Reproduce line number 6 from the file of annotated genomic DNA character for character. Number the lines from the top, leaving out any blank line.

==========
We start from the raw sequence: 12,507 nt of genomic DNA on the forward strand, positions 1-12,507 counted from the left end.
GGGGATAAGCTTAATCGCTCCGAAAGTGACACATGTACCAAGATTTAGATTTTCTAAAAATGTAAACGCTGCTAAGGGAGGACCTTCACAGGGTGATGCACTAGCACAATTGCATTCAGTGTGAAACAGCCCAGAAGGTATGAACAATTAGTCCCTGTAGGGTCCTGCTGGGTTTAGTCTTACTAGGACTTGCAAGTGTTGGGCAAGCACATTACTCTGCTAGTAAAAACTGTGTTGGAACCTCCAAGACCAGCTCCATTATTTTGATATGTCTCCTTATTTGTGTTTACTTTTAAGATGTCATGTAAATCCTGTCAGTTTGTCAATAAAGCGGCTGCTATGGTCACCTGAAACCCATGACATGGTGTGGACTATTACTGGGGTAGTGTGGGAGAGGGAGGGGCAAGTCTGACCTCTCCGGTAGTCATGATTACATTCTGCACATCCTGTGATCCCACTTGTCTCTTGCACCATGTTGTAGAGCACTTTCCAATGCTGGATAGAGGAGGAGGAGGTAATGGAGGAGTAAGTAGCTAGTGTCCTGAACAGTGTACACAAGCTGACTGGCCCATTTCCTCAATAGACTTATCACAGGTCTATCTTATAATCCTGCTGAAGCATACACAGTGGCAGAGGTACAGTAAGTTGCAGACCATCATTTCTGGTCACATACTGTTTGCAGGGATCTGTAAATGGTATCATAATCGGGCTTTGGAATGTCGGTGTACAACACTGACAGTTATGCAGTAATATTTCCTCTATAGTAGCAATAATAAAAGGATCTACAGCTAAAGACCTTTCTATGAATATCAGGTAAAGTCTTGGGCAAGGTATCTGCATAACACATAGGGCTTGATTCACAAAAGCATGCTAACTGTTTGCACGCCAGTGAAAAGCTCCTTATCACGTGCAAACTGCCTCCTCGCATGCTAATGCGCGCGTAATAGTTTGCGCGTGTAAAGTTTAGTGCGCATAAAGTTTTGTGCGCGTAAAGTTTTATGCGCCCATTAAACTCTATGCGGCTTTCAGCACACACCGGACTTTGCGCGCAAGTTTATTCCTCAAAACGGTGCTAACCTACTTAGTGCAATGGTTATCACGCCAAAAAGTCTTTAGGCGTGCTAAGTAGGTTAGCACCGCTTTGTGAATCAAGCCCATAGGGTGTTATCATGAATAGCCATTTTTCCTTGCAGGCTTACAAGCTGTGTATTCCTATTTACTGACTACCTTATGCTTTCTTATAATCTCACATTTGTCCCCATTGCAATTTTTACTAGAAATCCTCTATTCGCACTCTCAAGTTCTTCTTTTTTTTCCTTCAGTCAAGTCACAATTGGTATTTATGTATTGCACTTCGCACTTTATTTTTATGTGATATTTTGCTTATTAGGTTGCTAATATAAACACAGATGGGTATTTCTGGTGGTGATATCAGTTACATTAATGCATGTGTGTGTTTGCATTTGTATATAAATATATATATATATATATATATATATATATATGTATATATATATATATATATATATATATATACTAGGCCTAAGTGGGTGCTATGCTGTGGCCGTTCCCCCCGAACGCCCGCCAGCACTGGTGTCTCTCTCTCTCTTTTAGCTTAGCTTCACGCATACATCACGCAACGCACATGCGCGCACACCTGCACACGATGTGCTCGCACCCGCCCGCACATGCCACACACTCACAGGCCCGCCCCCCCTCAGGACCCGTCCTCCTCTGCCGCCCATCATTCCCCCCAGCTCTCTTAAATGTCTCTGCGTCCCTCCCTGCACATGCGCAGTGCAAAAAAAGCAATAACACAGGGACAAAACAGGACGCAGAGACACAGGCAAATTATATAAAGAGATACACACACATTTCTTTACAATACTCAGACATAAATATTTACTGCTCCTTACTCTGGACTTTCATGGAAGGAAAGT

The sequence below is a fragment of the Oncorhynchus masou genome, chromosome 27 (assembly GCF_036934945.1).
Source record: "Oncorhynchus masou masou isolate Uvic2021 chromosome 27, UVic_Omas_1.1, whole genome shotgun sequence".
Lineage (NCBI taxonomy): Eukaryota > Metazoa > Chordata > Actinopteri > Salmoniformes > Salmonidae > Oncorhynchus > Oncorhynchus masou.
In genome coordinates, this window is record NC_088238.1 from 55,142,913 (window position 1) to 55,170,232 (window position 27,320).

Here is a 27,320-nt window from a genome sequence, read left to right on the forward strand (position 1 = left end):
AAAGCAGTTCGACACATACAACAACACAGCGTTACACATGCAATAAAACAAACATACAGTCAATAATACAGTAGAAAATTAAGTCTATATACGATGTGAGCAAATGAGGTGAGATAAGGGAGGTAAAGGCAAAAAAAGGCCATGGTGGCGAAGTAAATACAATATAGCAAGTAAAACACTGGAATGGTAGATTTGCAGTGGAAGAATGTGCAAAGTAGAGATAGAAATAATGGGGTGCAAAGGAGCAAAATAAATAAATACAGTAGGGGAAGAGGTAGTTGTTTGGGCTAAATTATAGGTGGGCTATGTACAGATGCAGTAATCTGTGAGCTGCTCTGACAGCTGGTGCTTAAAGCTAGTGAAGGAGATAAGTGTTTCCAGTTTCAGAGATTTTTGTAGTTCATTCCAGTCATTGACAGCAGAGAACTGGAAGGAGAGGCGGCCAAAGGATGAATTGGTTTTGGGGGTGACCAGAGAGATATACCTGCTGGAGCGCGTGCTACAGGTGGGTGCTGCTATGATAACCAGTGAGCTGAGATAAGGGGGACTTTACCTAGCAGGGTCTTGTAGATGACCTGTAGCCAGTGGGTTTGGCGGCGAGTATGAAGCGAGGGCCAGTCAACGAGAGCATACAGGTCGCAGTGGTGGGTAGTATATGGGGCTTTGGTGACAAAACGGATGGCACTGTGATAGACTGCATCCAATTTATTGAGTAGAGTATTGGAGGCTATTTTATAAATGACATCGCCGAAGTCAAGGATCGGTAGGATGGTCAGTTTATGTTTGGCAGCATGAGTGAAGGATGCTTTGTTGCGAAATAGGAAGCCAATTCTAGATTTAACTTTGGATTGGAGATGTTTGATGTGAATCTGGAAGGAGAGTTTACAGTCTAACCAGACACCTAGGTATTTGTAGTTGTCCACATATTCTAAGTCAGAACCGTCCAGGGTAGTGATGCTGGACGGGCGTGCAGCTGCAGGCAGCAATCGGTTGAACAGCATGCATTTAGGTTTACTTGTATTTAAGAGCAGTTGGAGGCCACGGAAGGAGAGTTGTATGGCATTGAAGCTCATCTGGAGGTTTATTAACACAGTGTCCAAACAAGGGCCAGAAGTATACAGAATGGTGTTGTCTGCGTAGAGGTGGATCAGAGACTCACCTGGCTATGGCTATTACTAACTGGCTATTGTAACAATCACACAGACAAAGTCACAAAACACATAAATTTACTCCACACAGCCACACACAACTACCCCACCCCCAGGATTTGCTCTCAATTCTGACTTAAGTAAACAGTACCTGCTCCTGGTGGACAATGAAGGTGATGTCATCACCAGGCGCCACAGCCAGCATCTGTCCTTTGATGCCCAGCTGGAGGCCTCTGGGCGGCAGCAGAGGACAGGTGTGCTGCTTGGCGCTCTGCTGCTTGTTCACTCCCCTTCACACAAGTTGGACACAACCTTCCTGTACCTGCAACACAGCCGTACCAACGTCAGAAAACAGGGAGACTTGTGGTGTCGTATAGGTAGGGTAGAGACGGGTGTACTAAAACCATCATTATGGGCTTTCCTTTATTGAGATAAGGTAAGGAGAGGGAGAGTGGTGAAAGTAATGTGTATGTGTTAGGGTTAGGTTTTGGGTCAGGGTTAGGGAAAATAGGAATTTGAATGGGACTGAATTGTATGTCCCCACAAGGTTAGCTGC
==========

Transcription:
In genome coordinates, this window is record NC_088238.1 from 55,142,913 (window position 1) to 55,170,232 (window position 27,320).